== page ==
In skewing the reason for cities toward their own survival, big Politics supports the economics that supports them. And the economics supported give physical shape to the city — form fashioned for a political aesthetic: a new celebrated motorway (with an even greater celebrated “gateway”, but a lesser known channelised watercourse); a higher tower; a new “green” park. The image of the city generates political capital, for political tenure. The city as a social activity is not considered because the social has become a by-product of investments that have an entirely different purpose: the accumulation of power. Any notion of liveability, sustainability, productivity, therefore, is entirely irrelevant because the city is never conceived of in terms where these performance criteria could ever be applied. Just what city do we refer when we say, for example, that Melbourne is the World’s Most Liveable City for the 3rd year running? Moreover, what social space quickly claims this title? What city aesthetic promotes and is promoted by this title, and for what purpose? What economics is this politics dependent upon? What politics do these economics require? And, most concerning of all, how resilient to change is the economics that this liveability is dependent upon?
And so it is with an understanding that cities are cultural, and the city’s social spatiality is the product of social relations of political economy that we can better explain that which produces what we see and experience. The critical measure for cities is not their world liveability ranking, or whether they invest in roads or trains (the big-party Political issue in the East West Link debate), or whether a naturalistic watercourse is further channelised (the impending fate of Moonee Ponds Creek if fashioned after precedent — see image, above), but their ability as social spaces, to produce, through social relations, the broad forms of wealth their survival is dependent upon.
Where is the understanding today that the city, as a collective of social relations with economic purpose, needs to be productive in delivering on that purpose: to generate its own production of wealth for those who are vested in the production? That the wealth produced can be broadly defined, and that the production and sharing of multiple forms of capital are defining criteria for investment?
If we cannot attend to these fundamental considerations, then what ensures the whole (the city’s fate) adds up to being supported by, yet entirely greater than, the sum of its parts? Who is concerned about the essential social relations that are required to produce the collectives upon which society relies? How and where do these relations take place?
Urban designers for a new urban politics
It is this very lacuna in a healthy politics concerning the fate of cities that defines the scope of urban design and, therefore, the role of an urban designer. And in the absence of any collective urban politics about collective ends, it is in the very making of a new urban politics where the challenge of, and hope for, our cities lies.
So the role of an urban designer is to facilitate new conversations around shared intentions — a new urban politics of and for the city. A politics where sustainability is a criterion for living and, therefore, a criterion in decision-making, not an abstract measure applied to the consequences of decisions made independent of any sustainability consideration; where the economics considered in decisions is about people exchanging to produce broadly defined forms of wealth, from within the city, that have collective value, not some separate, independent engine to be kept fuelled; where, say, Moonee Ponds Creek is a tactic in mediating such discussions, not a by-product of other specific and disparate projects or simply a physical space, alone, to be technically re-designed, and where infrastructure contributes to the city, rather than the city contributing infrastructure.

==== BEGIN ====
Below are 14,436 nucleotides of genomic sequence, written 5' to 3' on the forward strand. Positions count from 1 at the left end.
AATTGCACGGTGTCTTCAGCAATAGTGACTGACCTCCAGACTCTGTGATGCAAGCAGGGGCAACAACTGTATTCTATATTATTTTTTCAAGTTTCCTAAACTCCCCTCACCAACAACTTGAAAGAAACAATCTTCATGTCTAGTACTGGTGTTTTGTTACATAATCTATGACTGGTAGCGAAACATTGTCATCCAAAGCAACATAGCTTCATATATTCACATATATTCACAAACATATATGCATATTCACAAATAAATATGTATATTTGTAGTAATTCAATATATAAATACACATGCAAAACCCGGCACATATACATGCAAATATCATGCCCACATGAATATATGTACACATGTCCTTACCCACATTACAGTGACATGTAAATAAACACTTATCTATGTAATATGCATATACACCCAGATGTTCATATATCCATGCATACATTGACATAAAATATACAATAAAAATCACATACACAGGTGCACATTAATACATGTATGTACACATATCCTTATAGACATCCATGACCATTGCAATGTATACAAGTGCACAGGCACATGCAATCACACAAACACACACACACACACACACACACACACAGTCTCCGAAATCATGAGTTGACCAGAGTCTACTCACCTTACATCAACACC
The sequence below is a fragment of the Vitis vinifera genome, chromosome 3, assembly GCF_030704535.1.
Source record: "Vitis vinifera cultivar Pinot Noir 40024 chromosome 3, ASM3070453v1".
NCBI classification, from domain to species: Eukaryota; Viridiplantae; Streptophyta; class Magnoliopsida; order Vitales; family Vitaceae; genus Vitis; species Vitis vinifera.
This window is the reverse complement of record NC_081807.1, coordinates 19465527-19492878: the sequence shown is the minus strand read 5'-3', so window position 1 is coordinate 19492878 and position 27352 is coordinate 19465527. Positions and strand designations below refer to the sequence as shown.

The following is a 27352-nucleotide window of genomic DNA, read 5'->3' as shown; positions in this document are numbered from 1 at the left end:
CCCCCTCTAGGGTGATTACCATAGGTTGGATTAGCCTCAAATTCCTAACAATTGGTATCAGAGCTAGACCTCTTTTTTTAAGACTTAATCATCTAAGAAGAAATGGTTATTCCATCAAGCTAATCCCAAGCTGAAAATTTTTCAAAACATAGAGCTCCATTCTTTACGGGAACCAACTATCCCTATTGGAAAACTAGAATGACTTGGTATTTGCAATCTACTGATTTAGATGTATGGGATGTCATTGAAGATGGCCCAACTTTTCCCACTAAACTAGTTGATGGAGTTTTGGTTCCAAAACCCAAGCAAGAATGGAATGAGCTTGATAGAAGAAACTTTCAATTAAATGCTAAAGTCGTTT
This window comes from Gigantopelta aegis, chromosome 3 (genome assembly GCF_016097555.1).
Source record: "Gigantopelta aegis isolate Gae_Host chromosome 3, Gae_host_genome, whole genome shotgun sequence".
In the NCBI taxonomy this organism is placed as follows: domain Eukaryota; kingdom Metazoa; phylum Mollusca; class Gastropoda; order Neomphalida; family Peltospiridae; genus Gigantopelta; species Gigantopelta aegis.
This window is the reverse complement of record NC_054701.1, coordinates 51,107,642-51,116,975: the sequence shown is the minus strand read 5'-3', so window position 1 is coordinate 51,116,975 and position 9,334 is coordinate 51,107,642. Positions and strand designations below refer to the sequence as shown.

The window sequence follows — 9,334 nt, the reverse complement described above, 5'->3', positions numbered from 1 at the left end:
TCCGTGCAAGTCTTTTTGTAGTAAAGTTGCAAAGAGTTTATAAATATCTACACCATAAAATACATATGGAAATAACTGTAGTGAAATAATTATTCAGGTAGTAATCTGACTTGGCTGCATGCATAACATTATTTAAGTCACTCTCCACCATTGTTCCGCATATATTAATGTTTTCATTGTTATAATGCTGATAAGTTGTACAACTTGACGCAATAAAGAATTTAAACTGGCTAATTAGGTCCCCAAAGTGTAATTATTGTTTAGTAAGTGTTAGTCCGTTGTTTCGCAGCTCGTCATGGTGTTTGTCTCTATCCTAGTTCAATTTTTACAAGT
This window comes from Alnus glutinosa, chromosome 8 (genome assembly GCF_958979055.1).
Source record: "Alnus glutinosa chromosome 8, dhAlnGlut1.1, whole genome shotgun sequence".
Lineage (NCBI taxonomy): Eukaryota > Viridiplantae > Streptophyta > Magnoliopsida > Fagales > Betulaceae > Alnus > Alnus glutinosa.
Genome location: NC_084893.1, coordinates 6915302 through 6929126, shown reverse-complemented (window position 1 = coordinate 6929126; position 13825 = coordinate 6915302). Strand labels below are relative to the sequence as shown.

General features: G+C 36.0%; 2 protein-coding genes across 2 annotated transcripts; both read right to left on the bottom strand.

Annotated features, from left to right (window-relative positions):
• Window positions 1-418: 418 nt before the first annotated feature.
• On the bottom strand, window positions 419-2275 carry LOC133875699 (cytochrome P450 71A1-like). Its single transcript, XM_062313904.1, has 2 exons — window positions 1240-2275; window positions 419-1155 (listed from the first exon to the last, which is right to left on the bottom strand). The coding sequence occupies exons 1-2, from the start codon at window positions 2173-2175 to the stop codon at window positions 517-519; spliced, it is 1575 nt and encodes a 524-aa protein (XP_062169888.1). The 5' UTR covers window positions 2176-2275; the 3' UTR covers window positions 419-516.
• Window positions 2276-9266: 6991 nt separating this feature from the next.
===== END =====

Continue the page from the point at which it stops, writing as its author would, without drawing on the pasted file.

And in all this, and in the context of current big party Politics, it is the urban designer that needs to conduct themselves in ways where their own capability affords political capital! To be sought out as a trusted agent of change is the designer’s greatest brand. This requires the designer to be impartial, open and, most of all, strategically minded concerning what constitutes success.
In the case of the East West Link, specifically, the urban designer isn’t interested in debating cars versus trains, or measuring the likely impacts of its location; the urban designer, instead, seeks to understand why that proposal should exist. For this reason, the urban designer is neither “for” nor “against” such propositions; at least not without involvement in its reason — and among the communities of interest that are beyond those with only an interest in its infrastructure capital works.
So we need to reposition the city in its cultural definition, and in its culture’s defining economics. We need productive intentions for our cities, and for our cities to be productive in delivering on their intentions. This calls for a new urban politics, one where new conversations are held with new players about a different motive and outcome. This is vital to ensure the city’s economic engine is understood as a human exchange process to drive the generation of newly defined outcomes linked to the health of society and the earth that society inhabits.
To this end, we need urban designers who are capable of questioning that which is proposed. Designers who, at the outset, are able to forgo the design of the object and, instead, design the context (urban politics) within which objects (the physical) exists. For this we need urban designers who are Change Agents, not authors; designers who are leaders in the facilitation of change among those who make decisions: a new urban politics that is, ultimately, the responsibility of, and opportunity for, everybody.5
1. Ingo Kumic, ‘Simplicity on the Other Side of Complexity’, article in Free Range Vol. 5: ‘Dangerous and Wrong’, Freerange Press (Australia).
2. Henri Lefebvre, The Production of Space, Blackwell Publishing (Carlton, Victoria), 1991.
3. Henri Lefebvre, ibid.
4. Dan Hill, ‘Dark Matter and Trojan Horses: a Vocabulary’, lecture at University of Melbourne, 2012.
5. Whilst the greatest challenge is, of course, to imagine how to do such things, I am strongly of the opinion that recognising what it is we should aim for, critically, is almost entirely lacking in contemporary urban politics and in contemporary design discourse concerning the city. Unless there is strong intention — for something else — then there can be no real re-design. (Our current circumstance is an outcome of design!) Nevertheless, I hope that the RMIT design studio project I mention will yield some examples of the “how”, which I will be able to share.